Nuts and seeds are another great way to get protein into your diet. But, while these foods are often described as “high protein”, they are far higher in fat than other protein sources. For example, the calories in almonds are about 72% fat and 13% protein. That being said, they still do contain a good amount of protein and the fats come from unsaturated sources, which are healthier than their saturated counterparts.
Two tablespoons of peanut butter contains about 7 grams of protein, which is equivalent to one ounce of lean meat. Adding nut butters to toast, pancakes, oatmeal or desserts can be an easy way to boost your overall protein intake.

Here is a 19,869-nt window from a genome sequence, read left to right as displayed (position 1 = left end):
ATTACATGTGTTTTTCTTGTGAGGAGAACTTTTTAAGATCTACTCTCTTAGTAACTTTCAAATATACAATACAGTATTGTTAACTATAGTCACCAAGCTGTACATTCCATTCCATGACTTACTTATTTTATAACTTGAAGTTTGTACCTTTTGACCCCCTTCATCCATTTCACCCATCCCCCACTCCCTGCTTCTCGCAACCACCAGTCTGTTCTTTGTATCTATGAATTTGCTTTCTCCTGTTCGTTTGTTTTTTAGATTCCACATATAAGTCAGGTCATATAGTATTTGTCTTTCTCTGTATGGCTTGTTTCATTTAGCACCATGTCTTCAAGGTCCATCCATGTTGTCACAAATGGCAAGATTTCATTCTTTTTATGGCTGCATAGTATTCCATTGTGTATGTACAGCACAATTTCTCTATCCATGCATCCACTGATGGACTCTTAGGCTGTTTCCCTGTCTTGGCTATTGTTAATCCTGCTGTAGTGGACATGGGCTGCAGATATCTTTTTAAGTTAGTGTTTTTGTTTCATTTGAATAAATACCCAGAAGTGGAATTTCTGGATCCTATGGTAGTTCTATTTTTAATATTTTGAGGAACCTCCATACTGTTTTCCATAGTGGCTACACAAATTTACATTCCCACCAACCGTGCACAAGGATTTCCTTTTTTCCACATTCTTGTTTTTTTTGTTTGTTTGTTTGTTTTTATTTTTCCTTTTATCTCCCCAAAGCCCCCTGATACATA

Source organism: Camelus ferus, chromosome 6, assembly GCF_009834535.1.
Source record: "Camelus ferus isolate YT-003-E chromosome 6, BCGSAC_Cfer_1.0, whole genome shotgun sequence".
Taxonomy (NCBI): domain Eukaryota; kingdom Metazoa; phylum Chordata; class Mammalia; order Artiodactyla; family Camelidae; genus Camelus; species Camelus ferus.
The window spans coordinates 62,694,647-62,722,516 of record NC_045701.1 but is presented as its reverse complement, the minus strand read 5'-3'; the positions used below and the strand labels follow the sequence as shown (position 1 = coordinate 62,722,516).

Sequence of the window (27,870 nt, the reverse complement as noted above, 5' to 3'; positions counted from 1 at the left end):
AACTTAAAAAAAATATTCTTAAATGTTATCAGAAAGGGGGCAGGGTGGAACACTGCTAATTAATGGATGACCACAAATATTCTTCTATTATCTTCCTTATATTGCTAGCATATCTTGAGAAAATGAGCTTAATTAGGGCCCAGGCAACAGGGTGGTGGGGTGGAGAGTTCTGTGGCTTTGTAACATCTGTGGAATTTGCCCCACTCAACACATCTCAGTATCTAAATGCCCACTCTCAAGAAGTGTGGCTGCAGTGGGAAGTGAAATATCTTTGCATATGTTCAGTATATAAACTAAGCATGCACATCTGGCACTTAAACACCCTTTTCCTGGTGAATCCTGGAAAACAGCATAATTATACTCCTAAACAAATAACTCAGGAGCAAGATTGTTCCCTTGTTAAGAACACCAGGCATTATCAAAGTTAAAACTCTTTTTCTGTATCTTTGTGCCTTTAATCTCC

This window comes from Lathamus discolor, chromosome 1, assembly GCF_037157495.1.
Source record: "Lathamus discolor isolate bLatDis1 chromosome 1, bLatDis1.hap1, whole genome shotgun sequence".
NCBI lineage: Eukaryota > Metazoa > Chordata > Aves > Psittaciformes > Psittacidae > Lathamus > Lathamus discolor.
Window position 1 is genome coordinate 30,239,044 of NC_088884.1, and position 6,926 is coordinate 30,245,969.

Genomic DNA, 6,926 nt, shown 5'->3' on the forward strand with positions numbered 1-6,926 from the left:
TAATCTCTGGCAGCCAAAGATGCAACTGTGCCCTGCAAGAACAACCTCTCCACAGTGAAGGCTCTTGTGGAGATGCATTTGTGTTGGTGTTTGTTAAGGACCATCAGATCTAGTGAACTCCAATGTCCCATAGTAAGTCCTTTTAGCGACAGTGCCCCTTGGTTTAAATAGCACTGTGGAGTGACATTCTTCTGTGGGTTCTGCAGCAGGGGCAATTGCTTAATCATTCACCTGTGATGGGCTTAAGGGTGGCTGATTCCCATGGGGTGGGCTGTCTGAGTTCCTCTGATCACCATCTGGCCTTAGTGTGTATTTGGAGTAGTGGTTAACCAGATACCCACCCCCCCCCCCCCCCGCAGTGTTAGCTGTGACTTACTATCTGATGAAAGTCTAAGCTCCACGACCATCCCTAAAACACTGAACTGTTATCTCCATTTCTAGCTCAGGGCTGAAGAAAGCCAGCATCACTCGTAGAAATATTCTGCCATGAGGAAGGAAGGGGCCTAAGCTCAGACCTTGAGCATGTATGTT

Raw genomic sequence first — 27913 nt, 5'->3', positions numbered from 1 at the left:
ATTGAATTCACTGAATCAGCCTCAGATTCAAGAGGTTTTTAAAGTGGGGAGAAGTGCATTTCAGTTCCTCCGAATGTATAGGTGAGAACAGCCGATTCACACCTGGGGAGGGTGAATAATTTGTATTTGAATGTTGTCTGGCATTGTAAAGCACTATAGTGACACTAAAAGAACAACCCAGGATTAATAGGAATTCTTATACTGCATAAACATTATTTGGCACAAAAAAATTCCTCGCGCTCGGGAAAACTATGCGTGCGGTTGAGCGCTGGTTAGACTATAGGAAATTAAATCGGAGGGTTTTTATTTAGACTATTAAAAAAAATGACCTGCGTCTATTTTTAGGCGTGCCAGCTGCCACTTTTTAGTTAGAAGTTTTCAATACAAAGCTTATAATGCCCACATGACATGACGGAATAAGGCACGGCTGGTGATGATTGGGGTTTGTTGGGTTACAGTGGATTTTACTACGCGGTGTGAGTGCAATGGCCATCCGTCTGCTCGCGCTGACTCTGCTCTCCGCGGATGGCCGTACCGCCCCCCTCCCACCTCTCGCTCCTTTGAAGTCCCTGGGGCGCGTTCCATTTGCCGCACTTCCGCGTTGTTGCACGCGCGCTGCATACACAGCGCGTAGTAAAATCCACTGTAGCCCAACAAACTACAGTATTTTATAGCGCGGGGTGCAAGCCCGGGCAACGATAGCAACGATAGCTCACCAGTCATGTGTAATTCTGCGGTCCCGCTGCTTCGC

Whole grains can be another source of protein in a vegan diet. This being said, whole grains aren’t as great of a source as beans and legumes or nuts and seeds. But, by swapping out most of your refined grains with whole grains, you can easily add some extra protein in your diet.
For example, two slices of whole grain bread contains about 9 grams of protein. Pair with some almond butter, a banana and a cup of soy milk and you’ve got a 25 gram protein snack. Other types of whole grains include brown rice, whole grain pasta, popcorn, rolled oats, whole grain cereal, farro, barley and quinoa.
Is plant based protein as good as animal based protein?
This is a tough comparison because it depends on what metric you are looking at. For overall health, there is evidence to suggest plant based protein is better. But for overall absorbability and digestibility, animal protein seems to be better.